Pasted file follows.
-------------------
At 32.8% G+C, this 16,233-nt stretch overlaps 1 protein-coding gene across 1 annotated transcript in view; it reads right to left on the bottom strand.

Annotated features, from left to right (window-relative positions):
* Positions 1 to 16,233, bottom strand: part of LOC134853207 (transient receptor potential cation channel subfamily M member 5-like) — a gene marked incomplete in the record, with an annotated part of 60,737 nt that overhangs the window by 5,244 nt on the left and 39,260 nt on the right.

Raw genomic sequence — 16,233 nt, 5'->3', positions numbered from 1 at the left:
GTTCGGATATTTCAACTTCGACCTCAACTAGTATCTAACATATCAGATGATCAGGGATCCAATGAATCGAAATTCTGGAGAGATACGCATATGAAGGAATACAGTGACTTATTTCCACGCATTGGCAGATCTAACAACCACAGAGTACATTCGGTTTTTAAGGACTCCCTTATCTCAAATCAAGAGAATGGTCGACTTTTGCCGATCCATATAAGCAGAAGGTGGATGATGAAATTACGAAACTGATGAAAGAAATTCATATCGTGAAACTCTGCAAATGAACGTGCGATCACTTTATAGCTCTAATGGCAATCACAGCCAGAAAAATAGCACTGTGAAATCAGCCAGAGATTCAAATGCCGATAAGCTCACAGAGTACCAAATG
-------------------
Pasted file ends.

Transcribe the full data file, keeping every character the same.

At 32.8% G+C, this 16,233-nt stretch overlaps 1 protein-coding gene across 1 annotated transcript in view; it reads right to left on the bottom strand.

Annotated features, from left to right (window-relative positions):
* Positions 1 to 16,233, bottom strand: part of LOC134853207 (transient receptor potential cation channel subfamily M member 5-like) — a gene marked incomplete in the record, with an annotated part of 60,737 nt that overhangs the window by 5,244 nt on the left and 39,260 nt on the right.

Raw genomic sequence — 16,233 nt, 5'->3', positions numbered from 1 at the left:
GTTCGGATATTTCAACTTCGACCTCAACTAGTATCTAACATATCAGATGATCAGGGATCCAATGAATCGAAATTCTGGAGAGATACGCATATGAAGGAATACAGTGACTTATTTCCACGCATTGGCAGATCTAACAACCACAGAGTACATTCGGTTTTTAAGGACTCCCTTATCTCAAATCAAGAGAATGGTCGACTTTTGCCGATCCATATAAGCAGAAGGTGGATGATGAAATTACGAAACTGATGAAAGAAATTCATATCGTGAAACTCTGCAAATGAACGTGCGATCACTTTATAGCTCTAATGGCAATCACAGCCAGAAAAATAGCACTGTGAAATCAGCCAGAGATTCAAATGCCGATAAGCTCACAGAGTACCAAATG